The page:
Early Childhood

Head Start Program Serves Needs of Migrant Worker Families

By Julie Rasicot — September 18, 2012 1 min read
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We often write about the struggles that families can face in finding affordable quality child care in their communities. But just imagine how difficult that must be for migrant farm workers, who must regularly uproot their families according to growing seasons across the country.

For these families, it’s not easy to find child care every time they relocate to a new community. While families often leave their children in the care of other family members, some parents have “no choice but to take their children to the fields where they are exposed to pesticides, hazardous equipment, extreme heat and other health dangers,” according to The National Migrant and Seasonal Head Start Association.

Since 1969, Migrant and Seasonal Head Start programs have served children of these migrant workers; in 1999, programs started serving the kids of seasonal workers, as well, according to the association. Serving more than 35,000 kids each year, these programs operate in 40 states, providing services for between two and 10 months each year. The programs are open to kids from birth to age 5, but 75 percent of participants are 3 and younger.

According to the association, the programs are “interdisciplinary, full day, individualized, multi-cultural, and utilize appropriate developmental practices. Children, whose native language is other than English, are encouraged to build upon their native language while English is gradually introduced.”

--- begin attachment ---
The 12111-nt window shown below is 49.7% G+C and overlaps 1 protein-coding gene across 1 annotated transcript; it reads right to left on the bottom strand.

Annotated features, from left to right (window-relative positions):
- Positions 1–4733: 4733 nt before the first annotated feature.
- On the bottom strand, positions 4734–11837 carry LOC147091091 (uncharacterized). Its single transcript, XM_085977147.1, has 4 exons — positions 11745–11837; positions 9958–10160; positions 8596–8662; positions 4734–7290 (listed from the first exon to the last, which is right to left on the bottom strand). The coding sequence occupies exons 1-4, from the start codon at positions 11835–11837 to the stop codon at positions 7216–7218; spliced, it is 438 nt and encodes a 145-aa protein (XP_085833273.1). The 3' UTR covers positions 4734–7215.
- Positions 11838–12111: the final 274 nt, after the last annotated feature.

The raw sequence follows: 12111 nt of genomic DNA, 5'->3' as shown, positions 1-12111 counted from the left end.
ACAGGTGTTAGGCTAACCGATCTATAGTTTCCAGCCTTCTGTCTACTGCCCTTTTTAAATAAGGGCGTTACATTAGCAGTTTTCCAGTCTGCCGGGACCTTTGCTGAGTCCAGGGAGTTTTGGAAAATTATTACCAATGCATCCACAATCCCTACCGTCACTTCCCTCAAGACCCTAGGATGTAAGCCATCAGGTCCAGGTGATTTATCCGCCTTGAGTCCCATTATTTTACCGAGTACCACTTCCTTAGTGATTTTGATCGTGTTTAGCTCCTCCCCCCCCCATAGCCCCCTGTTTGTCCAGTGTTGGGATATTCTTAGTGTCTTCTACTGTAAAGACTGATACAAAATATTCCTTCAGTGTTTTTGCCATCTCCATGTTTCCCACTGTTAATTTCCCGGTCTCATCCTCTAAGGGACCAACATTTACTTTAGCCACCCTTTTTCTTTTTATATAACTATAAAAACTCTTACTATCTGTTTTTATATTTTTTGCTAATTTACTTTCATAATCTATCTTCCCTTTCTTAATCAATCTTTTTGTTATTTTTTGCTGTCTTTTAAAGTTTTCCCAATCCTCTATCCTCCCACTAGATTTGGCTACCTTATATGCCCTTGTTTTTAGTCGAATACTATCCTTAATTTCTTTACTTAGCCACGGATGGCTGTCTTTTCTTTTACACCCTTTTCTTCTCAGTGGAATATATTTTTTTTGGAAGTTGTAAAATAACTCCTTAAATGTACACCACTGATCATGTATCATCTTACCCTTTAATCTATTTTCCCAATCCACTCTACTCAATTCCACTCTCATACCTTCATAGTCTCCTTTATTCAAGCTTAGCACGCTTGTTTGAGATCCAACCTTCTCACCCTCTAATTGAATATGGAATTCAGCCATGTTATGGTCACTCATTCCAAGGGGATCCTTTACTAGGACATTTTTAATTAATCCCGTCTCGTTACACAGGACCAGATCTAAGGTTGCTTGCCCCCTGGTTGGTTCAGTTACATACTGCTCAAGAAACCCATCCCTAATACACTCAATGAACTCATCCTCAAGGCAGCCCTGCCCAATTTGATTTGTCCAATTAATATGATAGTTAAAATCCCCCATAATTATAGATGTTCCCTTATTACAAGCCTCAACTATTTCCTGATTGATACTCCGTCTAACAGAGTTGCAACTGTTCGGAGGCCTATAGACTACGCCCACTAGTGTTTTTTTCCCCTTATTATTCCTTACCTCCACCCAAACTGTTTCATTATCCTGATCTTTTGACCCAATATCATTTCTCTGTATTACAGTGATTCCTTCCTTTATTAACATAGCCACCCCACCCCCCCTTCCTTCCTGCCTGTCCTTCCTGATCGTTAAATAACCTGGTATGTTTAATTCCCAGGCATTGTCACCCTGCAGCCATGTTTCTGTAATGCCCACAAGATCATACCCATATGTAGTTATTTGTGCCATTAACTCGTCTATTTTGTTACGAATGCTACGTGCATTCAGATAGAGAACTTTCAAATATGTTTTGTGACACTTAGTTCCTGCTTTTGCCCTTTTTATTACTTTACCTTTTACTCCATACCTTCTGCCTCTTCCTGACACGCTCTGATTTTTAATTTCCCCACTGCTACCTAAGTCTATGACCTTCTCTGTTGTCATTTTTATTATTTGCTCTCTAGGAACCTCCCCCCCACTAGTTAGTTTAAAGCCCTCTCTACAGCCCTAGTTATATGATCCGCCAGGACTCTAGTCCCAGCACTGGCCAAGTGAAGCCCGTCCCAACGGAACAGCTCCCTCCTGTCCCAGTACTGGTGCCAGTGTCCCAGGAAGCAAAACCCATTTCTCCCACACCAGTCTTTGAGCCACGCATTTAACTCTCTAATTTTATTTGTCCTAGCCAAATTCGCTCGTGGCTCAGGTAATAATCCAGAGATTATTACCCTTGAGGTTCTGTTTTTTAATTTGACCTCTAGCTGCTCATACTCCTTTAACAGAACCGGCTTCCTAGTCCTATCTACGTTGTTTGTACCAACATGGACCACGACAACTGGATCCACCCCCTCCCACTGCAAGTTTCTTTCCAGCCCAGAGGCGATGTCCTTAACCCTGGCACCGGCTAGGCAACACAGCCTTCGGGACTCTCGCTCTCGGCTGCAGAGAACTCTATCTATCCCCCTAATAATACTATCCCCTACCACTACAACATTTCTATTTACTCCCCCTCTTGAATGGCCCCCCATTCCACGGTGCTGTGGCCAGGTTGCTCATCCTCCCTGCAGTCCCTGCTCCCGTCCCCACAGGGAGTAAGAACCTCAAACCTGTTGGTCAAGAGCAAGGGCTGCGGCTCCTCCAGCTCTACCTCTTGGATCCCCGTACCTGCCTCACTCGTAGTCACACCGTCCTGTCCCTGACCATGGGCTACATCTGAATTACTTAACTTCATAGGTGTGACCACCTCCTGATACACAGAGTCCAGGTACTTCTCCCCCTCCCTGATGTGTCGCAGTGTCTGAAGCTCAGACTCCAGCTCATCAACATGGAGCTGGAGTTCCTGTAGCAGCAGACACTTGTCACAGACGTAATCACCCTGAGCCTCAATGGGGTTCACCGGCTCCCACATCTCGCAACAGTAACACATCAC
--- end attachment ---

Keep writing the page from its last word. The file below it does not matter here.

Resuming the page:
And the programs are designed to meet the needs of these families, whose length of residence in a given community depends on crop cycles. A new program in Winnebago, Minn., for example, opened in June and will close at the end of September, according to a news report.

Cally Ingebritson, family and community services specialist for the Winnebago program, told the Fairmont Sentinel that the program recognizes that children of migrant workers face more challenges than other kids.

“Socialization is a big thing when the kids had no preschool,” she told the newspaper. “It’s a challenge just because the population we serve is so mobile. These children haven’t had any services in the past few years. Having them in a safe center, learning and happy, is a better option.”

A version of this news article first appeared in the Early Years blog.


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